Accessibility links

Breaking News

Protecting Endangered Wildlife

<!-- IMAGE -->

U.S. Secretary of the Interior Ken Salazar announced November 23 nearly $650,000 in grants to conserve and protect 30 critically endangered species in 15 countries around the world ranging from the Siamese crocodile in Asia to the Siberian crane in Russia to the Ethiopian wolf in Africa.

The 24 grants, administered by the United States Fish and Wildlife Service, will leverage more than $1.2 million in matching funds from partner organizations.

"The United States is committed to ensuring that birds, mammals, amphibians, and reptiles not only survive the threat of extinction but also recover to the point where we have healthy populations," said Secretary Salazar.

"Working with many partners, we are investing in recovery and conservation efforts that will help endangered animals and their habitat around the world. We have a shared responsibility to help safeguard our planet's remarkable biodiversity."

The grants are being awarded by the U.S. Fish and Wildlife Service's new Critically Endangered Animals Conservation Fund. They are a one-time global funding opportunity developed by the International Affairs to augment the Wildlife Without Borders Species and Regional conservation programs.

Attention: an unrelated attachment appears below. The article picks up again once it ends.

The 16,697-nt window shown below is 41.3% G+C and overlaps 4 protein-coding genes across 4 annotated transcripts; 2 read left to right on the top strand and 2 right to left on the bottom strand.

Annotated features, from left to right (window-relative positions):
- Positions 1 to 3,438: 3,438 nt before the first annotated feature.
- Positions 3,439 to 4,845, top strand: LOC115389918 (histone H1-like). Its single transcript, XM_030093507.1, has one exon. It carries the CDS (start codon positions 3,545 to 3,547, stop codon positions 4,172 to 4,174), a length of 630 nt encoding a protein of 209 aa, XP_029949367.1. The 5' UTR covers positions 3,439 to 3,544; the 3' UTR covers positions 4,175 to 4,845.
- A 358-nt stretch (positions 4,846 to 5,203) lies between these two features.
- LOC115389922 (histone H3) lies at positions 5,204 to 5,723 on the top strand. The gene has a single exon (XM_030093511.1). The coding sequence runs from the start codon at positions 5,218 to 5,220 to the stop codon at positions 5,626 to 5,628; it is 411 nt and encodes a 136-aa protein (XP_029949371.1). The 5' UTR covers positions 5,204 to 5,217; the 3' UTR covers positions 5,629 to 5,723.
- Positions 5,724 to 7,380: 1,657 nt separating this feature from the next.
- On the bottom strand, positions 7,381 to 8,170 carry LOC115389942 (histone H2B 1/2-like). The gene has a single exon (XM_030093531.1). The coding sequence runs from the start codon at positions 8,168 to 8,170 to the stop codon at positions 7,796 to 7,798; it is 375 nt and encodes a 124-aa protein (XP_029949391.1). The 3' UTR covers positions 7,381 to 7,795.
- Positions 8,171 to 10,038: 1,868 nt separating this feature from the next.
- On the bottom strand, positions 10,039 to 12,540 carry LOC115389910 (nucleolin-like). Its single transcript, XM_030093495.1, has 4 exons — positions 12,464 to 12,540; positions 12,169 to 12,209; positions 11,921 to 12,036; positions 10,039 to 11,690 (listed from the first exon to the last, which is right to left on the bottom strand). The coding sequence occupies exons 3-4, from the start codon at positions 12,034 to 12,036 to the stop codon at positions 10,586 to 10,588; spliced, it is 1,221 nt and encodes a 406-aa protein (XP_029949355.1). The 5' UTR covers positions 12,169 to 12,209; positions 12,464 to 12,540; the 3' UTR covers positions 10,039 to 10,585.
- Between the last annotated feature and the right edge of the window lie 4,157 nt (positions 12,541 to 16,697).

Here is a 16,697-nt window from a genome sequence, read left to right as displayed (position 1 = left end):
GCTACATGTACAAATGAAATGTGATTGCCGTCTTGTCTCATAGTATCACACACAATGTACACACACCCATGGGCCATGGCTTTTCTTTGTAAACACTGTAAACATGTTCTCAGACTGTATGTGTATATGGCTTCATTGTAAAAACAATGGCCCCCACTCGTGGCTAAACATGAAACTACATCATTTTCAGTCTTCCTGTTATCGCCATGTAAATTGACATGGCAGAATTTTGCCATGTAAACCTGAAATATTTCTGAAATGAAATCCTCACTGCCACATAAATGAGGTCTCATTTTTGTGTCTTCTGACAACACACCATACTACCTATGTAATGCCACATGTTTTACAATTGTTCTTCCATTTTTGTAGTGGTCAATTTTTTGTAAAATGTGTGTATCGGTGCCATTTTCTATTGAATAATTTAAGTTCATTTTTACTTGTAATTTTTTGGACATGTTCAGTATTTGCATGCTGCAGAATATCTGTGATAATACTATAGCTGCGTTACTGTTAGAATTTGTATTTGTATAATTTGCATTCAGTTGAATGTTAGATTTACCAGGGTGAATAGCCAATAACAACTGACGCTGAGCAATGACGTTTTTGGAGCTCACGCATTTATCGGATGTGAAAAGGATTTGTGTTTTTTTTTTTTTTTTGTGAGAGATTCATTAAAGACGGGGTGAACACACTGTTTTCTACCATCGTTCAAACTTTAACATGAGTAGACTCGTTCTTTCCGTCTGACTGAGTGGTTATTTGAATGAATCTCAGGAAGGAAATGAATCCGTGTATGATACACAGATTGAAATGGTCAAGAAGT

"These grants are aimed at providing vital support for highly imperiled species and habitats around the world," said Sam Hamilton, Director of the U.S. Fish and Wildlife Service. "They focus on collaborating with local communities, partner organizations, universities, and government agencies world-wide."

Three of the funded projects are aimed at combating the spread of a deadly fungus, which is wiping out entire populations of amphibians, primarily frogs, in the Americas. These research projects could lead to a cure for the disease that has caused the extinction of nearly one-third of the frogs and salamanders in the areas where it has spread.

On the African continent, steps will be taken to conserve the last remaining population of Ethiopian wolves, which number approximately 450 individuals. The hope is to inoculate these free-ranging wolves with an oral rabies vaccine that reduces the devastating impact of the disease conferred upon them, at an increasing rate, by domestic and feral dogs.

Of the twenty-four projects selected for funding, eleven will focus on species in Asia, including the Pacific Ocean, seven on Africa, and six on Latin America and the Caribbean.

The United States is committed to working with its international partners to protect endangered wildlife throughout the world.